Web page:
Sept. 8, 2020

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Luisella Valeri

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Lagotto Romagnolo

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4 Years

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My dog ​​is a strong swimmer (Ligurian sea), he can tow me and others for a long time with his special lifebuoy, excellent retrevier both on land and in water, he puts his nose or head underwater to catch his game, but not I can still carry it with my body underwater. He is not interested in food and very little in freesbe. He has a beloved game (a dice with holes with a string) that sinks and that he recovers in very shallow water by sinking his head but nothing else. If it does not arrive, it adjusts with its legs (which touch the bottom) until it manages to recover it. If he doesn't touch the bottom with his paws, he turns around and asks me for help. If I do not intervene facilitating it (I lift the game so that sinking the muzzle can catch it), after various attempts and requests for help, it leaves me sad and picks me up to bring me back to the shore (it never leaves me alone at sea and it is correct, we are a combination). How can I help him to dive underwater overcoming his fears? Maybe I have to dive too? Thanks for the valuable advice.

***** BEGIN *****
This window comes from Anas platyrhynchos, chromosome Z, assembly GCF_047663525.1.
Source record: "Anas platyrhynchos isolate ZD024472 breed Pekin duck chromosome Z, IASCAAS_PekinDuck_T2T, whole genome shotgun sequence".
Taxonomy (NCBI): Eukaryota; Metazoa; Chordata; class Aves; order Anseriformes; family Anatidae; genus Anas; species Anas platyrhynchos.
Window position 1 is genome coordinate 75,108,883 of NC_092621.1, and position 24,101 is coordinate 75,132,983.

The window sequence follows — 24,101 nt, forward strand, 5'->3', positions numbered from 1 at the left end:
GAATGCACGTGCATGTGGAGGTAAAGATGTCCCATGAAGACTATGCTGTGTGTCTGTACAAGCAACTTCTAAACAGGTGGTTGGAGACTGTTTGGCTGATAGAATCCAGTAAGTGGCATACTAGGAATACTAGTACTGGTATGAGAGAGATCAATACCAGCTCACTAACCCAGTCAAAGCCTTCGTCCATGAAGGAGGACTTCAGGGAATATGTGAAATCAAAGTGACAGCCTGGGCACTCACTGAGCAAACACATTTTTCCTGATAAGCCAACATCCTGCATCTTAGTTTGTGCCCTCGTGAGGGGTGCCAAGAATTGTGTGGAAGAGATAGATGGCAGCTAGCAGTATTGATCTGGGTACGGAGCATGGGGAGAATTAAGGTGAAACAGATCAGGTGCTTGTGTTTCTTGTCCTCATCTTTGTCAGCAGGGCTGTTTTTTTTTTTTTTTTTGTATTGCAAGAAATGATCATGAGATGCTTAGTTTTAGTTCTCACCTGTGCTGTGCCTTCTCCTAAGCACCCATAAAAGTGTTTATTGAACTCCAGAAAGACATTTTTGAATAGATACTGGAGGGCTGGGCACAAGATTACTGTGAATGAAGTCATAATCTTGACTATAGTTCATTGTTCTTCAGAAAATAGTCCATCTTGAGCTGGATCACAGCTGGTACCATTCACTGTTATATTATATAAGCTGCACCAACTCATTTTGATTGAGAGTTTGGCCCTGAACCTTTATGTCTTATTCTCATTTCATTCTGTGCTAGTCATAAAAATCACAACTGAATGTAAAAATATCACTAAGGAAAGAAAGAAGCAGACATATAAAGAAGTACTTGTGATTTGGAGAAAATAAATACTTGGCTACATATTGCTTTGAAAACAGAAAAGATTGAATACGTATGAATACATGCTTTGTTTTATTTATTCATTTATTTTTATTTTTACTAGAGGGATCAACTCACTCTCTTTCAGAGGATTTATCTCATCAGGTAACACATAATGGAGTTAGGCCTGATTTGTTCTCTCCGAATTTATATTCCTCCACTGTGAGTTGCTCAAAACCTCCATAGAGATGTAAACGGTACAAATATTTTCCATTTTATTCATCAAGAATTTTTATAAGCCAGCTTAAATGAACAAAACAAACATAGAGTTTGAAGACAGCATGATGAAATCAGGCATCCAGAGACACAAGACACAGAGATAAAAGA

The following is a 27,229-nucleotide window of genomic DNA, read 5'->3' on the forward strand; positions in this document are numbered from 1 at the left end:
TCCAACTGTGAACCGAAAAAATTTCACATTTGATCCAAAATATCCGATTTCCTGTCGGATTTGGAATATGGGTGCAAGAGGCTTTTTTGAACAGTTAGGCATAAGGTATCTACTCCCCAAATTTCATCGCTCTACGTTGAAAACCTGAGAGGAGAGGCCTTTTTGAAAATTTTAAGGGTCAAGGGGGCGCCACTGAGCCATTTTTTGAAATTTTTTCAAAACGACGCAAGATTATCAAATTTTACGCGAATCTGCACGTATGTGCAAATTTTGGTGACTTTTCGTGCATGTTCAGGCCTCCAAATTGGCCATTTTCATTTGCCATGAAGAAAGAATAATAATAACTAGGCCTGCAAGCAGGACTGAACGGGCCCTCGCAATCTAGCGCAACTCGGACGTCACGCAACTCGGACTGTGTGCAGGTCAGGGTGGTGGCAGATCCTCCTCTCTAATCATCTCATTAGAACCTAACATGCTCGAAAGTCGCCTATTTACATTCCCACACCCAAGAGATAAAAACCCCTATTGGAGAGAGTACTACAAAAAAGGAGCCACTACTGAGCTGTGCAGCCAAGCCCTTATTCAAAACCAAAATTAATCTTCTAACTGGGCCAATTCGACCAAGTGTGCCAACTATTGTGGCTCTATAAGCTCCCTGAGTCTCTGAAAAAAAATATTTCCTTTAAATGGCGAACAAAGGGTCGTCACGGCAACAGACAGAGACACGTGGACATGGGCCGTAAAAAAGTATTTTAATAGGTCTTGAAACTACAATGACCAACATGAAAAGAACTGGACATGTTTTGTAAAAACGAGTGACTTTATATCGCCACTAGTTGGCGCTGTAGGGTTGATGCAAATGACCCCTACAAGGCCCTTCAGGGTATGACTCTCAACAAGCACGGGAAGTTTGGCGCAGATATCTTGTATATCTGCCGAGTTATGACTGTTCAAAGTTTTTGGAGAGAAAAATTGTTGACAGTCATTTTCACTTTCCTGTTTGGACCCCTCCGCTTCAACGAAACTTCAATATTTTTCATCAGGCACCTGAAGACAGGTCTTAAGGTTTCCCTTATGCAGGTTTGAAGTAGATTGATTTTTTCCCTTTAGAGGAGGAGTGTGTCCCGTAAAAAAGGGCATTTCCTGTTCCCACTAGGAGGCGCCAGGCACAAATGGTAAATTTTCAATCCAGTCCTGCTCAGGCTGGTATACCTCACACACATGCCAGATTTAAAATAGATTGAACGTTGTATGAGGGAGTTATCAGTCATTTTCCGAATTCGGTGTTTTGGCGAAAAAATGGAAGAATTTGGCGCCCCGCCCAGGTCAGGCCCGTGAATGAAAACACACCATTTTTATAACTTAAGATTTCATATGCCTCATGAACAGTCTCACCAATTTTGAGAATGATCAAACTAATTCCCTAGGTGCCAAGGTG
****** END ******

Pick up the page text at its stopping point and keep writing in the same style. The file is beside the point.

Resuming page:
Aug. 1, 2020

Luisella Valeri's Owner

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Darlene Stott - Dog Trainer and Groomer

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104 Dog owners recommended